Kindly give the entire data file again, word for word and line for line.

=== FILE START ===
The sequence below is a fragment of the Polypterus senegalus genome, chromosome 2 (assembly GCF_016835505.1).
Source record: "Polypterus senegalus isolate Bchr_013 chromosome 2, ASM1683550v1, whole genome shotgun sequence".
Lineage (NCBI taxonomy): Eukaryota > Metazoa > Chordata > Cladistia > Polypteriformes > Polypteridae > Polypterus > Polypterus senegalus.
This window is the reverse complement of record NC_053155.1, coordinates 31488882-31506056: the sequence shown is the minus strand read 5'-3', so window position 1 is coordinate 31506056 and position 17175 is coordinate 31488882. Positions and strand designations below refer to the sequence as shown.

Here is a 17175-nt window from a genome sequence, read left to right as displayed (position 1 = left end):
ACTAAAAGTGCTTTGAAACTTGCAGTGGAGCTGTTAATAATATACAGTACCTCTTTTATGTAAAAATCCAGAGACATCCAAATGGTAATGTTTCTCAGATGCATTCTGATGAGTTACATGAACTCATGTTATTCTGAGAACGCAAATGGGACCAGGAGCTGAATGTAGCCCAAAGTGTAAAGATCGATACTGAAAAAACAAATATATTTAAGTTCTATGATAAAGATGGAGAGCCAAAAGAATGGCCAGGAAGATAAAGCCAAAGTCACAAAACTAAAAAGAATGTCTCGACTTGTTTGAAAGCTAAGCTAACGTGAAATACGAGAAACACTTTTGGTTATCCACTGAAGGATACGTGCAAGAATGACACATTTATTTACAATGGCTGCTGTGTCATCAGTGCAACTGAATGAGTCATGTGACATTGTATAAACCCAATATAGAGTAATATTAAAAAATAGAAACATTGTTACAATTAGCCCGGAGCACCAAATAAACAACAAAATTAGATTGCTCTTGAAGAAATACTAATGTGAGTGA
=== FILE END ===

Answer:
The sequence below is a fragment of the Polypterus senegalus genome, chromosome 2 (assembly GCF_016835505.1).
Source record: "Polypterus senegalus isolate Bchr_013 chromosome 2, ASM1683550v1, whole genome shotgun sequence".
Lineage (NCBI taxonomy): Eukaryota > Metazoa > Chordata > Cladistia > Polypteriformes > Polypteridae > Polypterus > Polypterus senegalus.
This window is the reverse complement of record NC_053155.1, coordinates 31488882-31506056: the sequence shown is the minus strand read 5'-3', so window position 1 is coordinate 31506056 and position 17175 is coordinate 31488882. Positions and strand designations below refer to the sequence as shown.

Here is a 17175-nt window from a genome sequence, read left to right as displayed (position 1 = left end):
ACTAAAAGTGCTTTGAAACTTGCAGTGGAGCTGTTAATAATATACAGTACCTCTTTTATGTAAAAATCCAGAGACATCCAAATGGTAATGTTTCTCAGATGCATTCTGATGAGTTACATGAACTCATGTTATTCTGAGAACGCAAATGGGACCAGGAGCTGAATGTAGCCCAAAGTGTAAAGATCGATACTGAAAAAACAAATATATTTAAGTTCTATGATAAAGATGGAGAGCCAAAAGAATGGCCAGGAAGATAAAGCCAAAGTCACAAAACTAAAAAGAATGTCTCGACTTGTTTGAAAGCTAAGCTAACGTGAAATACGAGAAACACTTTTGGTTATCCACTGAAGGATACGTGCAAGAATGACACATTTATTTACAATGGCTGCTGTGTCATCAGTGCAACTGAATGAGTCATGTGACATTGTATAAACCCAATATAGAGTAATATTAAAAAATAGAAACATTGTTACAATTAGCCCGGAGCACCAAATAAACAACAAAATTAGATTGCTCTTGAAGAAATACTAATGTGAGTGA